Failure to Launch: Communication Lessons from the WeWork IPO


Bob Geller, President, Fusion PR

Those who follow the business headlines no doubt noted the slow-motion crash and burn otherwise known as the recent WeWork IPO debacle. After much negative press and investment community angsting, the IPO was postponed – and then the board promptly removed CEO Adam Neumann.

What are the key takeaways for communications professionals? The biggest favor we can do for the profession is to challenge the thinking that there is a communications solution for every PR problem.  Sure, it can help; and combined with a solid business plan is the icing on the cake.  But no amount of reputation management or crisis PR could have headed off this mess.

The WeWork episode followed disappointing Uber, Lyft and Peloton IPOs.  Perhaps WeWork was the proverbial straw that broke the camel’s back.  Or they jumped the unicorn, to update another metaphor, and got singled out with negative attention, emblematic of decreasing tolerance for ventures that can’t seem to find a profit even if it’s handed to them gift-wrapped.

It didn’t help that their CEO, Adam Neumann, was called out for odd behavior like walking around barefoot and talking about living forever; or worse, lining his own pockets in questionable ways while the business suffered billions in losses. The public inspection that comes with an IPO brought all these concerns to light.

The main PR lesson, especially for tech companies, is to heed the winds of the industry and adjust communications plans accordingly.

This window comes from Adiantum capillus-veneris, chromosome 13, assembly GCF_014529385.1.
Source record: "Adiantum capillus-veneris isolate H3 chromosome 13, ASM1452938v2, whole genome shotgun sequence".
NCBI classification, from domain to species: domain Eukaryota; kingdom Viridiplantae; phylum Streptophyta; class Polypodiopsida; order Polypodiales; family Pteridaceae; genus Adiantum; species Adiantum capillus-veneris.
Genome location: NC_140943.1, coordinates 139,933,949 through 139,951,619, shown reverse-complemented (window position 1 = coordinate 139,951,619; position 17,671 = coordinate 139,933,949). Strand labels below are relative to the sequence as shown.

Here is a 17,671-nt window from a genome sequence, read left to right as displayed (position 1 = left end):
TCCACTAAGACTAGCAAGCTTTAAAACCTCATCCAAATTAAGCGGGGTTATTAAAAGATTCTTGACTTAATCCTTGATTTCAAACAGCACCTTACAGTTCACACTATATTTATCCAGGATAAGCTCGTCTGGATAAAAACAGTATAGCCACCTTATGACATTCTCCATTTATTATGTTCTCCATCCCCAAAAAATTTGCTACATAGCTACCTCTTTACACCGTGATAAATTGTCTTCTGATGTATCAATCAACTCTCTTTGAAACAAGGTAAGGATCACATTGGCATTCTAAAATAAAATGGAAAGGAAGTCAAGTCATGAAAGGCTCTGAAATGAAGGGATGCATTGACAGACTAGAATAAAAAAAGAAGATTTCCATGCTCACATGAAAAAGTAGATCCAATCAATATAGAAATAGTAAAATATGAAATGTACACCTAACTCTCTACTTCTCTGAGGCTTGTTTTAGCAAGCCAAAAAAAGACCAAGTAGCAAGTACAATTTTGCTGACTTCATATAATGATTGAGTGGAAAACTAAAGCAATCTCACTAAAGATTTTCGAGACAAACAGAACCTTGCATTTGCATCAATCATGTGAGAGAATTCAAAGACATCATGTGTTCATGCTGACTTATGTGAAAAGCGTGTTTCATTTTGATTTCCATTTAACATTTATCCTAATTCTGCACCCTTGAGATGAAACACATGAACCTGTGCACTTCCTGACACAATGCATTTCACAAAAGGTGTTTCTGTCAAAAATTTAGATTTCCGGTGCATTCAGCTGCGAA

There’s little patience for bad boy CEOs today, and a growing backlash to tech (OK, WeWork is not purely a tech company; but it’s been valued like one, and its model relies on startups and the tech-fueled gig economy).

What used to be visionary and endearing is now dismissed as nutty, dangerous and out of step.

Communications can’t fix a flawed business model or stop plundering. But PR teams at the leading tech companies, the unicorns that are marching towards exits, should wake up to the fact that the tide has turned in tech. For starters, it would be a good time to jettison the term “unicorn.”

PR should coach execs to get a little more buttoned-down, set and manage expectations, and not get ahead of them by over-promising.

Look to CEO Satya Nadella of Microsoft, icon of low key, steadfast profits, as a role model, not the loose cannon that is Elon Musk of Tesla.

Especially when approaching a highly public event like an IPO, PR teams need to work in lockstep with investor relations to make sure that the company is ready – and has a defensible story that can pass muster with investors and the general public.

If there are any sensitivities or concerns, especially related to the hot buttons of consumer privacy, company culture problems, or bad behavior in the exec ranks, of course those should be dealt with in advance (not just for appearances; it is good business practice).

Communications needs to factor in the zeitgeist, do its job in grooming a company and its exec team, and tell a story that meshes with and advances the industry narrative.

About the Author: Based in New York City, BobGelleris president of Fusion PR. He is a veteran of tech sales, marketing and PR and has developed best practices for working social media, and content and influencer marketing into the PR mix.  Bob and the Fusion PR account teams that have helped scores of tech startups launch, grow, and successfully exit. He is also a top-ranked blogger and business writer.

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